The subjects of Fredrik Marsh’s photographs are assemblies of simple, common materials and objects: paper, plasterboard, string, and lightstands. In calling these pictures “constructions,” he stresses their relationship to certain traditions of contemporary sculpture and to fabricated rather than found quality. The visual quality of the photographs, however, the concern for rendering, tonal richness, and control of light, suggest a strong link to certain classic photographic traditions. This kind of dichotomy is central to Marsh’s method and finds echoes in his contrasting use of light and shadow, in his combinations of contrasting materials, and through his building of metaphors in the dichotomy between what something literally is and what it might figuratively represent. Marsh’s goal is to create an abstract visual vocabulary which is responsive to the psychic energies generated by thought and feeling as one attempts to understand one’s place in the world. The pictures become what Marsh thinks of as personal symbols and icons, embodying the tension between the visceral and the intellectual, the conscious and unconscious, the private and public.
A central question in Marsh’s work is the role of abstraction in a medium generally characterized by its realism, and his pictures explore a variety of approaches to that question. Three pictures are particularly helpful in understanding this exploration, as each one includes as a major element the same object, a large piece of leather. (This object has a strong personal relevance for Marsh. It was given to him as a boy by his uncle after they had cut out a section of it to make a telescope case.) What these three photographs together illustrate is the manner in which Marsh, by changing the appearance and context of the leather, can modulate the role of abstraction, changing it both in type and effect.
The earliest of the three pictures, made in 1983, is also visually the simplest, showing a close-up section of the suspended leather which appears relatively light against dark ground. The picture stresses what one might call the leather’s “essence,” the manner in which its pliability responds to the forces of suspension and gravity and its surface to light. These qualities are contrasted with the aluminum pole suspending the leather. Marsh’s blending of the tones of the metal and leather counteract an easy opposition between, for example, organic and inorganic, giving us something more like the relationship of flesh to bone.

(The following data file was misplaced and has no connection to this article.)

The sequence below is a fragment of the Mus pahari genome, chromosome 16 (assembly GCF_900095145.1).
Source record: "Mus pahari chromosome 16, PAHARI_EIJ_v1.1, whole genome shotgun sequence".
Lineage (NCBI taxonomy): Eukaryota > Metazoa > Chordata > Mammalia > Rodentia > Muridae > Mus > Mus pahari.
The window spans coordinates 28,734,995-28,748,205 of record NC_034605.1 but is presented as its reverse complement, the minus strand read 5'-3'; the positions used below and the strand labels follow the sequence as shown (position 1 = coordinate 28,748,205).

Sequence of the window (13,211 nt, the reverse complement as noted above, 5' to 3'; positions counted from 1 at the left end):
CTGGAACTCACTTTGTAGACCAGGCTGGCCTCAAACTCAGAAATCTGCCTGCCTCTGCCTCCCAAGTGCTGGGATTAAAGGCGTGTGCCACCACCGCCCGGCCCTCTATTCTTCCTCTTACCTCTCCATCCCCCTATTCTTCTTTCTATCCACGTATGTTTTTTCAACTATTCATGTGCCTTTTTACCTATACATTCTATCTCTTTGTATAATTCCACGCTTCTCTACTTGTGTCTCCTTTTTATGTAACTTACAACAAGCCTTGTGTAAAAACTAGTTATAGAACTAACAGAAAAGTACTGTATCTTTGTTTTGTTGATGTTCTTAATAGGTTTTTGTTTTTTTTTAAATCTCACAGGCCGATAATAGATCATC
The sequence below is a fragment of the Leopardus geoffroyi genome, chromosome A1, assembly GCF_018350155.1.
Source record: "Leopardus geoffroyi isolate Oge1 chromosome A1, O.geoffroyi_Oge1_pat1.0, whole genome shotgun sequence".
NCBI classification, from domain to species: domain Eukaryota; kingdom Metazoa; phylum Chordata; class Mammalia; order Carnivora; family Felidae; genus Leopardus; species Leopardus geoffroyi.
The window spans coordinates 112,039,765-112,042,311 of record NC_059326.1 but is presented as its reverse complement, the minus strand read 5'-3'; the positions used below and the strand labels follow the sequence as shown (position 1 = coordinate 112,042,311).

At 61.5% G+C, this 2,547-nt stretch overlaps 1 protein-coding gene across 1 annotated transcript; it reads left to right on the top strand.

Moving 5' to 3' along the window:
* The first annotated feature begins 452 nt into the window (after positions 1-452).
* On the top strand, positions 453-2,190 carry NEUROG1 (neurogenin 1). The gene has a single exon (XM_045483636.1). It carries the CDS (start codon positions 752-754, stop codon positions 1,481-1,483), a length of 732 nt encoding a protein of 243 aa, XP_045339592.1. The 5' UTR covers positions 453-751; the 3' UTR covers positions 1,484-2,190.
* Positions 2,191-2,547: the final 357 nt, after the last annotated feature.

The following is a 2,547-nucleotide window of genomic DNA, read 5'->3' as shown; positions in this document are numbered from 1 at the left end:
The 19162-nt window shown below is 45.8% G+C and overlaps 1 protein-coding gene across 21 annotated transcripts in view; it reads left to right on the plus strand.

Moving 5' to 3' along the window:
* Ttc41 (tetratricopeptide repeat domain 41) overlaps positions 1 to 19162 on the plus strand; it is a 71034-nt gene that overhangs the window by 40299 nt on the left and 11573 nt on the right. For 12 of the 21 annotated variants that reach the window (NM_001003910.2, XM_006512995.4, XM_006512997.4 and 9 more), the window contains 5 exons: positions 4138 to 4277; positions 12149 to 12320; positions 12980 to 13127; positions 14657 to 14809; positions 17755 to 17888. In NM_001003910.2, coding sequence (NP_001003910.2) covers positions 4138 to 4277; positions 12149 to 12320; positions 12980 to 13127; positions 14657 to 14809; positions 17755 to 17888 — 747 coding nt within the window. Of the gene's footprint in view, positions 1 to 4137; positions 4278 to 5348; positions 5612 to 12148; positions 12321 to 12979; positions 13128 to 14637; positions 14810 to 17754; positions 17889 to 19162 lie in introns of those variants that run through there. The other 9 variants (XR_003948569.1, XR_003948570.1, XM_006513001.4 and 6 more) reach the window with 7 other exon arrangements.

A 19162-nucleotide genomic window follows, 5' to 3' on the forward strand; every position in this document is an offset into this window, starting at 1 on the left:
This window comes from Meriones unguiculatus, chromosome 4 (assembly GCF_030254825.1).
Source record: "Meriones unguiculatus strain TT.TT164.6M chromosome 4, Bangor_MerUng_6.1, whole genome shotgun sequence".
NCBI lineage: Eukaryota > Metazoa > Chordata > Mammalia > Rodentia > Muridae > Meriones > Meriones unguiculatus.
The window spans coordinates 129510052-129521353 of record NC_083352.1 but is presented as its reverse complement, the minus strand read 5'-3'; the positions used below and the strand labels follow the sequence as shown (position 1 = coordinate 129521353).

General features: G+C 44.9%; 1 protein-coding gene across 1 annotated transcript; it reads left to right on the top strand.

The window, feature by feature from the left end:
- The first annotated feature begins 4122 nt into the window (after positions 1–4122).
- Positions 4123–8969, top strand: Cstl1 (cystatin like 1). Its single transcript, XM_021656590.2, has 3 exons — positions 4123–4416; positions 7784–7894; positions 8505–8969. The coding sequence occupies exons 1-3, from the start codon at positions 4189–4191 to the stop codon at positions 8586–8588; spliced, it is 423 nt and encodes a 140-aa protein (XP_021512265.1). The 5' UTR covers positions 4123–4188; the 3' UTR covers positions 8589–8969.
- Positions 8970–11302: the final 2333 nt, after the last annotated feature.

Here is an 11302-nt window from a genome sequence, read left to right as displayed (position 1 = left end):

In the second picture, from 1984, the leather has been turned over and appears darker. More important, however, the leather has been unfolded and now takes on the appearance of a human torso, becoming a specific visual metaphor. The other objects in the picture have also become more important: a triangular fragment of plasterboard on which Marsh has painted and marked and the torn-off sprocketed edge of a computer print-out sheet. Both this picture and the one described above, by including a kind of cut-away view, stress a relationship of interior to exterior or of a foreground which conceals something in the background or interior. The third photograph, also from 1984, has become visually more complex, the leather occupying less space in the image, while the board, computer paper, and shadows occupy more. While the objects still carry connotations, they are not “essentialist” or directly metaphoric. Further, exact boundaries between individual objects are more difficult to discern, the picture becoming a chaotic juxtaposition of objects and shadows. In this picture, the role of the leather is multifaceted; one understands its shape more from its shadow projected on the background than from its appearance in the physical construction. In this sense, the picture stresses the process of abstraction, how an object can transform and distort in the context of Marsh’s symbolic, psychic space. By stressing abstraction’s role in transformation, Marsh directs the viewer toward a less rationally ordered state of consciousness where object and shadow, thought and feeling, literal and metaphoric meet and interact on equal terms. The viewer is confronted not so much by a complex object as by a complex situation and must therefore find its order or its disorder on his or her own terms.
Essay by Carl Toth, Cranbrook Academy of Art, 1986 from the traveling exhibition & accompanying catalogue, Latent Images: Ten Midwestern Photographers, The 1985 Arts Midwest/National Endowment for the Arts Regional Photography Fellowships.